To ensure that this distinction would be legally binding, a supplementary law, the Entry into Israel Law, was also legislated in 1952. This law regulates the entry of tourists, temporary residents and permanent residents into the country. In fact, it has been used mostly to oversee the terms of entry for foreign workers, with the bulk of the amendments adopted since the beginning of the present century designed to limit the stay of foreign workers to three years as temporary residents (with heavy penalties, including expulsion, for non-compliance). The bottom line has been that non-Jews, with perhaps the exception of a handful of spouses of Israeli citizens who have been subjected to endless interrogations for a period of up to five years, have been unable to become naturalized in the country.
The one major (and somewhat aberrant) deviation from this pattern occurred in 1967, after the annexation of East Jerusalem when most Palestinian Jerusalemites were granted permanent residency in the city. Their stay, however, has been closely monitored, and any absence beyond the municipal boundaries for over seven years has resulted in the termination of their residency status (known as “the silent transfer”). Their special status has come with certain rights (health care, Israeli identification cards, social services, participation in municipal elections), as well as constraints (no passports, no ability to participate in Israeli elections, limited mobility). They are, for all intents and purposes, foreigners in their own city.
To drive home this point, a third piece of legislation (The Citizenship and Entry into Israel Law: Temporary Order) was enacted in the summer of 2003 as a one-time measure that has been renewed annually for the past 19 years, most recently on March 10, 2022. Its purpose is to prevent family unification – and hence the granting of citizenship – to spouses of Israeli-Palestinian citizens for two ostensible reasons. The first is security – even though the threat to the safety of Israeli citizens from the frustration attendant upon the forced separation of families might be much greater than from the handful of citizens involved in violence against Israelis who had benefited from family unification. The second is avowedly demographic: a fear of swelling the ranks of Arabs in the state. Minister of Interior Ayelet Shaked justified the reintroduction of the law after it failed to pass last summer as a “Zionist act” which, in her mind, warranted the mobilization of the right-wing opposition to offset the strong criticism emanating from segments of the coalition.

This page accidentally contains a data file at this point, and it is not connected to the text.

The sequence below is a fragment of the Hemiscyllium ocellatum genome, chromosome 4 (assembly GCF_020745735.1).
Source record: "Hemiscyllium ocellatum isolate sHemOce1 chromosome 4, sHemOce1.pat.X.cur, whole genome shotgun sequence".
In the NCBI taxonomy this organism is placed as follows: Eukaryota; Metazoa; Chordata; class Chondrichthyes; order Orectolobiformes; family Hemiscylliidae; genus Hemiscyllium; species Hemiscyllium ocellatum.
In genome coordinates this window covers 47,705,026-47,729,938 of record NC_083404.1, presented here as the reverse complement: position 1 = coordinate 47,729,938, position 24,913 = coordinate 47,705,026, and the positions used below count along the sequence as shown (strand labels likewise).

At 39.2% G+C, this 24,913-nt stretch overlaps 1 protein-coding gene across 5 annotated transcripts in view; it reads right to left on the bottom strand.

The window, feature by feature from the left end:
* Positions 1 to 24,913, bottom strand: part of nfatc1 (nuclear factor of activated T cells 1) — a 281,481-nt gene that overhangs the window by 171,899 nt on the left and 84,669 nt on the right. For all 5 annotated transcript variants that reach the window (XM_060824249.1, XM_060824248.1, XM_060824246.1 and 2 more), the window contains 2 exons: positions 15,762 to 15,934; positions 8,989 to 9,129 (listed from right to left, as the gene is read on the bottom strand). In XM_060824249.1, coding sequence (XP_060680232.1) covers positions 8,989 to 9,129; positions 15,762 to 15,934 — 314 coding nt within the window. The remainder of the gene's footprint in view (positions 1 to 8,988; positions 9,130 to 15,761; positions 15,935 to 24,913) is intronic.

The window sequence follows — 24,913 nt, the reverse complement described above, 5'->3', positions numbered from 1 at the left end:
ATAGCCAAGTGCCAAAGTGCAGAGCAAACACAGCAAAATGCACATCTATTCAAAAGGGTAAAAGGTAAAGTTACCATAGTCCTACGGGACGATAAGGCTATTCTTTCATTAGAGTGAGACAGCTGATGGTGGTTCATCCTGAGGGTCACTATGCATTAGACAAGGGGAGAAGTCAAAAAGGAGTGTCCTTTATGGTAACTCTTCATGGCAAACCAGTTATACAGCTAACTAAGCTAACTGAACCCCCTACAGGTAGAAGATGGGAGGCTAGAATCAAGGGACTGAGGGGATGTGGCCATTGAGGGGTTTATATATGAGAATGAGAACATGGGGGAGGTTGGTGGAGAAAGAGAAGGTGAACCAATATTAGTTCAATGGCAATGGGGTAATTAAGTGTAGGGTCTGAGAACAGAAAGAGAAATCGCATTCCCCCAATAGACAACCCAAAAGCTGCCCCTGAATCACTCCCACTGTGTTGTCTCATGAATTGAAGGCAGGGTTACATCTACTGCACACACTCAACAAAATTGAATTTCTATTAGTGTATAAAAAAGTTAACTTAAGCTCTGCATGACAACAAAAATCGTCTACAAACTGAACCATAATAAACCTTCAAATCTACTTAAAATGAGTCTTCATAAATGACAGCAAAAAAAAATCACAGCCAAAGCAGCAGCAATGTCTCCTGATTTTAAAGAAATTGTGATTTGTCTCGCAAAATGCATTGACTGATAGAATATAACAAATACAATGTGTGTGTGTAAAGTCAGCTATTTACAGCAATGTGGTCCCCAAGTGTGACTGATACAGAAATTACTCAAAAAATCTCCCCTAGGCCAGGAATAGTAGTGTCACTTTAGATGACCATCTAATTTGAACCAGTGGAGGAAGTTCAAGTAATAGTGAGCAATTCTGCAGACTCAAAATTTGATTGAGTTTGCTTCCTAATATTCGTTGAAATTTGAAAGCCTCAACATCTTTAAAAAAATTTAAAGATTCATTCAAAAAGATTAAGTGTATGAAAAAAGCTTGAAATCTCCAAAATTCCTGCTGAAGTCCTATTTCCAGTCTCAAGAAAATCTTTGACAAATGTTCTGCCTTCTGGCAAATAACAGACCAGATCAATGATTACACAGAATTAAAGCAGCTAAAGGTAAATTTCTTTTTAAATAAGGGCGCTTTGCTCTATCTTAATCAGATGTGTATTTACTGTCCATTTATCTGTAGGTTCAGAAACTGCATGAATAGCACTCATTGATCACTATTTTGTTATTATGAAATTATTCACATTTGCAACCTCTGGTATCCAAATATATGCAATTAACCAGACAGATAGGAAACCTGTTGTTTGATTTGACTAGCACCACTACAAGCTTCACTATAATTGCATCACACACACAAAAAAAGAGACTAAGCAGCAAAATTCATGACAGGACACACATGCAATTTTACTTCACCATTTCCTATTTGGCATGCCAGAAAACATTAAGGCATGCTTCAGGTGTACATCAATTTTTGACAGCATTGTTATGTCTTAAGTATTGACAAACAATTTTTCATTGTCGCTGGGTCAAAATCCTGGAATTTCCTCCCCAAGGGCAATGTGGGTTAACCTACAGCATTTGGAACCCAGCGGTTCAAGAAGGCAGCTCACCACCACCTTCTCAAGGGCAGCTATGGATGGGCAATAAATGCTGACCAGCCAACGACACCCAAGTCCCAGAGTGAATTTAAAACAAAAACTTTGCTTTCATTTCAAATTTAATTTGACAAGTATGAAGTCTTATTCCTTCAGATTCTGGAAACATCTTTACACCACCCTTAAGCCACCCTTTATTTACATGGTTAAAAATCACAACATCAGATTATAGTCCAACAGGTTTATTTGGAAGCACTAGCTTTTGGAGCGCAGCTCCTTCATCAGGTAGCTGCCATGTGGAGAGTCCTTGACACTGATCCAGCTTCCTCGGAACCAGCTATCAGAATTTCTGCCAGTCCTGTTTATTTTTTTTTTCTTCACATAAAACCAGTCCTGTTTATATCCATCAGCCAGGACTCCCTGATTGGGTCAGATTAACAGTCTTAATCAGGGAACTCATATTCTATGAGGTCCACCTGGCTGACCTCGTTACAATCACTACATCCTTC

Whatever one’s position on this question, it is difficult to ignore the fact that Israel has conducted a progressively more exclusive, particularly anti-Arab, immigration policy in recent years. It is therefore hardly surprising that it is less than eager to allow even a small number of non-Jewish Ukrainian refugees into the country – let alone relatives of Ethiopian-Israelis already residing in the country. This approach does not pass muster in large segments of the population. It doesn’t even conform to the old rule of the international Convention on Refugees that it helped to draft 70 years ago.
Instead of building a cocoon around an indefensible, inhuman and patently un-Jewish policy that only accentuates Israel’s folly and growing immorality, the country’s leaders have nothing to lose by pressing for a stronger and more relevant international accord on refugees. Such an accord would punish any country mistreating those seeking asylum. That might be the step needed to take responsibility on the home front as well.